EU reveals new economic security plan to resist ‘fierce’ Chinese tech competition

Press quote (EurActiv)
25 January 2024

Sander Tordoir, a senior economist at the Centre for European Reform, similarly praised the package’s general sentiment but criticised it for proposing “too much of the same soft coordination that has failed us so far”.

“I think directionally, it makes sense what they’re doing,” Tordoir told Euractiv. “They’re focussed on the right fault lines in the toolkit, like export controls and FDI screening, where Europe has been most vulnerable, fragmented.”

“[But] they need to be more aggressive and properly ‘Europeanise’ this so that China cannot lean on individual member states to get the EU to fracture,” he added.

Tordoir also pointed to the US’s success in pressuring the Netherlands last year to curb its sale of advanced chips to China as another notable example of why greater EU coordination in determining export controls is required.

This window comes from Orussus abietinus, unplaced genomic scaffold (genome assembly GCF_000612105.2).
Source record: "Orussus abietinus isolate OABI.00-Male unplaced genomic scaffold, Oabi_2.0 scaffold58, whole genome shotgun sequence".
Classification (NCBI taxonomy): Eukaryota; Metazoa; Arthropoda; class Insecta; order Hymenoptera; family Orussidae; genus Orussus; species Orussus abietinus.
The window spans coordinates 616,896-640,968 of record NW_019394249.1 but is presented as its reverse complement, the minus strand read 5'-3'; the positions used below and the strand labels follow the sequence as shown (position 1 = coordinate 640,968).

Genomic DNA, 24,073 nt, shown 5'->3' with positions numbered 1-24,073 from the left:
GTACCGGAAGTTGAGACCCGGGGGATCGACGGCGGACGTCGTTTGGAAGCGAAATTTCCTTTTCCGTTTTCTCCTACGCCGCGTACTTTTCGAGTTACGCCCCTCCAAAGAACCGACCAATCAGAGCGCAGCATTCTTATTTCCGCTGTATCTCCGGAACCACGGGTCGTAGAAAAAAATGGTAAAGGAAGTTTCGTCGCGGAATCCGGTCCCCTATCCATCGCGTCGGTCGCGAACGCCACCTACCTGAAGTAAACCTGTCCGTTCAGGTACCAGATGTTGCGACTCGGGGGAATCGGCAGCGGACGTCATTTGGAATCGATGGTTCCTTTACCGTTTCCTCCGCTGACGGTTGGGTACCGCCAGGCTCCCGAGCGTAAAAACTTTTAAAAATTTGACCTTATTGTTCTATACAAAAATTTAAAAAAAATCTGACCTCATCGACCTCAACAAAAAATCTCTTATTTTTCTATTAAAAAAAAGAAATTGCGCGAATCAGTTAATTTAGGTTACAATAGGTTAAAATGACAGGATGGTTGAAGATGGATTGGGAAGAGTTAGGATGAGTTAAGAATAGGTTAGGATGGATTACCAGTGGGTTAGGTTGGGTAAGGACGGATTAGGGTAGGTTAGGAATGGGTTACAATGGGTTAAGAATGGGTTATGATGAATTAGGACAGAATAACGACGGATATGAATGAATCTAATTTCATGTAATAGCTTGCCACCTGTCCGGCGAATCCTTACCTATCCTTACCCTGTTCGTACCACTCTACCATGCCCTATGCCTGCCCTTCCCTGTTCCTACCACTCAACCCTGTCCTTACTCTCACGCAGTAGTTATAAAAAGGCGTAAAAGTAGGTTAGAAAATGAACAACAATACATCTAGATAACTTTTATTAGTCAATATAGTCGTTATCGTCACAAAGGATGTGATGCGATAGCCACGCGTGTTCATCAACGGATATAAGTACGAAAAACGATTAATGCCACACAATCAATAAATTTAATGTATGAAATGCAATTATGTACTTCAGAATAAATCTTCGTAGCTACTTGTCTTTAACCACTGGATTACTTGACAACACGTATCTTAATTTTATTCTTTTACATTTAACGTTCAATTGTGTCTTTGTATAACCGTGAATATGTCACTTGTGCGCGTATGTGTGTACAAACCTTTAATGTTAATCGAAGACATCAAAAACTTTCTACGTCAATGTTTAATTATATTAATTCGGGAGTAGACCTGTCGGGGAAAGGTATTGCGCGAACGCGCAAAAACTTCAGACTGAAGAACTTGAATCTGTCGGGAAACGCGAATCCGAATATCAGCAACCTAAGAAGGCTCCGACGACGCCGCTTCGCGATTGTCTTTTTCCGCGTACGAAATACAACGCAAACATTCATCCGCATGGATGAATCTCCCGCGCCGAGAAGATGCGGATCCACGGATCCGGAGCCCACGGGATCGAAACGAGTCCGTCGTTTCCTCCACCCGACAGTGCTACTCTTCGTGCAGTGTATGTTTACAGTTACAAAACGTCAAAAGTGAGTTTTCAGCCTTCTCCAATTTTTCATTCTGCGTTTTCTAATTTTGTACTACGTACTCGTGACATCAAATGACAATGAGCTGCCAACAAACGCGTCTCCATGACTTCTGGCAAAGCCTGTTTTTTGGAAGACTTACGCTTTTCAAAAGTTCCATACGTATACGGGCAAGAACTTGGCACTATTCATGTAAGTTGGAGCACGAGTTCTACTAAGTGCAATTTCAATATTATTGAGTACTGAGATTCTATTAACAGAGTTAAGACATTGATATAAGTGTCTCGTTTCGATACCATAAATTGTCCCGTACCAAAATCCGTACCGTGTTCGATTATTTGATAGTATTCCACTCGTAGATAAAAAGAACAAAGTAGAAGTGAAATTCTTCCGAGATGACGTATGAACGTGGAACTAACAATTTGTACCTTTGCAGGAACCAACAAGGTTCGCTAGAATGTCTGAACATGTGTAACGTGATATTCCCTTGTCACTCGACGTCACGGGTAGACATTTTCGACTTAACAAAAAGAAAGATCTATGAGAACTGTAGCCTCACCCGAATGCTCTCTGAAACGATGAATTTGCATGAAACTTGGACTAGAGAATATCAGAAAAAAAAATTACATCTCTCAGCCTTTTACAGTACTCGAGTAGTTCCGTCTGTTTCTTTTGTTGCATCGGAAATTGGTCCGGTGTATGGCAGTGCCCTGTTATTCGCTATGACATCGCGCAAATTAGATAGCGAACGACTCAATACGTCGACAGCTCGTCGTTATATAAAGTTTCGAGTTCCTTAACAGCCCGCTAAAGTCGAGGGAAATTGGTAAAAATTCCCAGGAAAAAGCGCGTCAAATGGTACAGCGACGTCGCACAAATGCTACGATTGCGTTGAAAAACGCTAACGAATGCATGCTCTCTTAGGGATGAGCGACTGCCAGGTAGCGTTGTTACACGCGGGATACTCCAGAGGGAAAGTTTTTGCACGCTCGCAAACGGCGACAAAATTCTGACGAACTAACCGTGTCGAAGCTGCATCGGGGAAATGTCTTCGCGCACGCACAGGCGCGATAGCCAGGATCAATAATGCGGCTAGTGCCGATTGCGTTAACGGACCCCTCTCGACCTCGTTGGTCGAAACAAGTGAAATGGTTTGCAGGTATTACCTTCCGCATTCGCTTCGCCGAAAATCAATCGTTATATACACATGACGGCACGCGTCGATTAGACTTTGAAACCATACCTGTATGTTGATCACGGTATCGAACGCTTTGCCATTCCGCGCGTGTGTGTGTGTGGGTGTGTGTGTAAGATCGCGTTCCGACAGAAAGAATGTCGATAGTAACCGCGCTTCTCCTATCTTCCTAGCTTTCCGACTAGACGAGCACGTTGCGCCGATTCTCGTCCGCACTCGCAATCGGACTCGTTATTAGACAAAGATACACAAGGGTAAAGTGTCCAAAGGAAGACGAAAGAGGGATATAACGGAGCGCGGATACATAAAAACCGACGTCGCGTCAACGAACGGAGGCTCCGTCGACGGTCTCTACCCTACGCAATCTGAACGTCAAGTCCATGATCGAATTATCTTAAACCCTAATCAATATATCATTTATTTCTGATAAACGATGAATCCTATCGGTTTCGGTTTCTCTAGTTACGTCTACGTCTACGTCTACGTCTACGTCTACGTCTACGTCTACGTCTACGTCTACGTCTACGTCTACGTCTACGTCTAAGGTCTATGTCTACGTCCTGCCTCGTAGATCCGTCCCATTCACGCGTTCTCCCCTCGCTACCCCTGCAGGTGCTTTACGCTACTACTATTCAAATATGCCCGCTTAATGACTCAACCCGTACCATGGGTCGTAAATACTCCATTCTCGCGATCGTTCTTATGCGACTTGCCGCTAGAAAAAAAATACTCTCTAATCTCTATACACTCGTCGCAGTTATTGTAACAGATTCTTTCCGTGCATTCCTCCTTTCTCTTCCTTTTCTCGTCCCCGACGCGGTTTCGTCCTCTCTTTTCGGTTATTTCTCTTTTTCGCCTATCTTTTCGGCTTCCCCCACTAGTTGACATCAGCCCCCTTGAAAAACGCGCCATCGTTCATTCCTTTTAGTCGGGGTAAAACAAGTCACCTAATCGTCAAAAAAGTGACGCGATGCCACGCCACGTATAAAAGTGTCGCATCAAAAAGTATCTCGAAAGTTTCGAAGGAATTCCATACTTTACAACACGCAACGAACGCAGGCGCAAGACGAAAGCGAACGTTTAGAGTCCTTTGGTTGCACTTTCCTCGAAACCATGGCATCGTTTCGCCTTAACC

“The US of course remains an ally, but sometimes our interests diverge,” he said. “I think having the whole EU behind these kinds of initiatives would be much better.”

Tordoir further noted that the Commission appeared to have “backtracked a bit” from its more stringent, pro-centralisation proposals issued last year.

He attributed this move to the fact that 2024 is an election year and that von der Leyen is likely cautious about stripping certain member states – especially Germany, whose closest trading partner is China – of its ability to determine its own economic security strategy.

“I think a short-term tactical political view probably won the day,” he said.